Improving the guest experience and reducing energy usage

According to industry reports, average U.S. hotel occupancy continues to increase – at a pace slightly better than expected, which is a welcome outcome after the doldrums of 2020’s historic lows. With hotels and resorts welcoming an increasing number of guests daily, it’s important owners and operators consider how to enhance guest comfort and the individual experience by addressing one of the primary drivers of both operating costs and guest complaints: in-room HVAC.

Inroads have been made in leveraging AI to control whole building operations through high-tech building automation systems, a progressive solution to lowering costs and providing guests with maximum comfort. But there hasn’t been enough conversation about the elephant in the room – standard packaged terminal air conditioner (PTAC) and vertical terminal air conditioner (VTAC) systems. What if AI-augmented systems could supplant these staples of the hospitality industry?

PTAC and VTAC systems have long served the dual purpose of allowing for isolated occupant preference and controls within guest rooms while not requiring much in the way of ducting or rooftop intrusion. However, the drawbacks of these aging systems are increasingly outweighing the benefits. Standard solutions are bulky – intruding on valuable interior footprint – creating a design challenge that also struggles to create good air exchange while insulating from exterior sound or unit acoustic performance.

More importantly, both solutions contribute to what J.D. Power reports is one of the key drivers of guest complaints: noise disturbance. According to a recent study, excessive HVAC noise can lead to restless sleep, irritability, and a negative impression of the hotel’s quality. Variable speed compressors can help somewhat by minimizing the disruptive on-off acoustic bounce, but they’re by no means the perfect solution.

On average, these units last about eight to 10 years, and only if properly maintained. When units fail, they do so without a lot of warning, and unit downtime means lost revenue. HVAC in hospitality spaces typically run 24/7, without the benefit of a variable speed processor. This practice burns out the systems faster and simultaneously creates an unbalanced, uncomfortable environment for guests.

Recently, innovations leveraging intelligent operations, sensors, and machine learning to build a better solution have been seen. If the machine age has taught us anything, it should be that technology drives efficiency, and it can be used to not only optimize performance and lower the cost of operations, but also contribute to an improved guest experience. Here are three promising innovations that can pave the way to a better solution:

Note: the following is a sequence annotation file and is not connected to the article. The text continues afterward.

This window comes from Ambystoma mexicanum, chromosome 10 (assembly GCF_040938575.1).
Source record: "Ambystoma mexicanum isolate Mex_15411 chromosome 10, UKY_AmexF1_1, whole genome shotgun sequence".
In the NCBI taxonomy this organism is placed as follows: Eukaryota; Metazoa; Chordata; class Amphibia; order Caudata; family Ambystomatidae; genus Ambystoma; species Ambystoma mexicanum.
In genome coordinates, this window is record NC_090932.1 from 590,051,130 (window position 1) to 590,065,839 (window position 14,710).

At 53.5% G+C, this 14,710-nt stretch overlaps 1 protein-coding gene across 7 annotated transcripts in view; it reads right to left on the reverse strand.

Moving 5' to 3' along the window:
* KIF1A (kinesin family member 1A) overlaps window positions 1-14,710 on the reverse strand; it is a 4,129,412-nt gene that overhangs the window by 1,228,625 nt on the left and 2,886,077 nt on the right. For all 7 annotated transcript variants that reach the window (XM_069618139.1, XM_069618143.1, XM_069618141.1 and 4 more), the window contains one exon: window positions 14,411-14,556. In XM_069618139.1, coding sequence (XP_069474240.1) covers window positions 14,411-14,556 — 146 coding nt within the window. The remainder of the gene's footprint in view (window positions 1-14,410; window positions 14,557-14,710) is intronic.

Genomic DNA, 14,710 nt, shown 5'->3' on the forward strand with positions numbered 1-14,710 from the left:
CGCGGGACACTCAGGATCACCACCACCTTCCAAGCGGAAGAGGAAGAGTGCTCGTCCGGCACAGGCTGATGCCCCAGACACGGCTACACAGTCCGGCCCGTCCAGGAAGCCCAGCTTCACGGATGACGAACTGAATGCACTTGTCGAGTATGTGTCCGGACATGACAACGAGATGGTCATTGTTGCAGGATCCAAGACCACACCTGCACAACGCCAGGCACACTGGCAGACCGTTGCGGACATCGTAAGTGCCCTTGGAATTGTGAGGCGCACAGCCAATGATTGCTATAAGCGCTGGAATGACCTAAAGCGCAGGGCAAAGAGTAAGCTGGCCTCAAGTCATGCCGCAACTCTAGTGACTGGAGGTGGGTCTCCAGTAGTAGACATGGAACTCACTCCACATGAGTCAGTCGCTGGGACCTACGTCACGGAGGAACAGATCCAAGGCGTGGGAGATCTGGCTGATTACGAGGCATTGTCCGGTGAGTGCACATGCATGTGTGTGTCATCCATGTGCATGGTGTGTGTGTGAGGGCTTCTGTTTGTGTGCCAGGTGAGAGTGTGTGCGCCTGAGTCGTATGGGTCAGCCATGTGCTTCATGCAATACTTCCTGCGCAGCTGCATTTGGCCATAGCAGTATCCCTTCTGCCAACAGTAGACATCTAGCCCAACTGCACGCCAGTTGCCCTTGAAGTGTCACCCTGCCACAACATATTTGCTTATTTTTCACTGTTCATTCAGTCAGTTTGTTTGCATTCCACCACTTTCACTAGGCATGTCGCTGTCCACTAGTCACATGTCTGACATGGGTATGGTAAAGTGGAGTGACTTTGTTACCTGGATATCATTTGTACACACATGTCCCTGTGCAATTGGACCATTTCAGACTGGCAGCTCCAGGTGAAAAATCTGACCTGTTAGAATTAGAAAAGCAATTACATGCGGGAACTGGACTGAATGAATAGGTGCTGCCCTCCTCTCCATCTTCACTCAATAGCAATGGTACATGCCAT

Intelligent comfort: AI can be used to capture and use data from a variety of sensors, feeding the information back into algorithms that optimize for comfort and energy usage. The information available within a single guest room alone, occupancy, comfort preferences, humidity, light, and ambient temperature, can feed system intelligence, especially one that learns from experience.

Energy savings: Pairing an intelligent system with a variable speed processor can optimize usage within defined comfort zones, using power in the most efficient way possible. This intuitive functionality ultimately reduces energy consumption and its associated costs, while regulating the temperature of the room to the user’s needs. In a recent study, an AI solution implemented in 624 schools delivered reduced heating, electricity usage, reduced CO2 emissions, and reduced occupancy complaints.

Predictive maintenance: System downtime means reduced revenue. One of the most promising advantages of an AI-augmented system is the ability to monitor performance and proactively address potential system failure. AI can be used to run automated system diagnostics that identify issues before they become problems or outages.

More comfort for people, lower cost for operators, less impact on the planet – that’s the contribution AI-powered HVAC solutions stand to make. Let’s face it, in the business of selling sleep, first impressions are important. By starting off on the right foot and placing guests in rooms with AI-integrated systems, customer loyalty and cost savings are sure to follow.

brent sturgell

Brent Sturgell currently serves as the head of HVAC Business at KOVA, a leader in building material solutions. Brent is fully invested in not only upgrading the systems and technologies currently in place, but also transforming the way residential and commercial HVAC units are viewed as a whole. He can be reached at .



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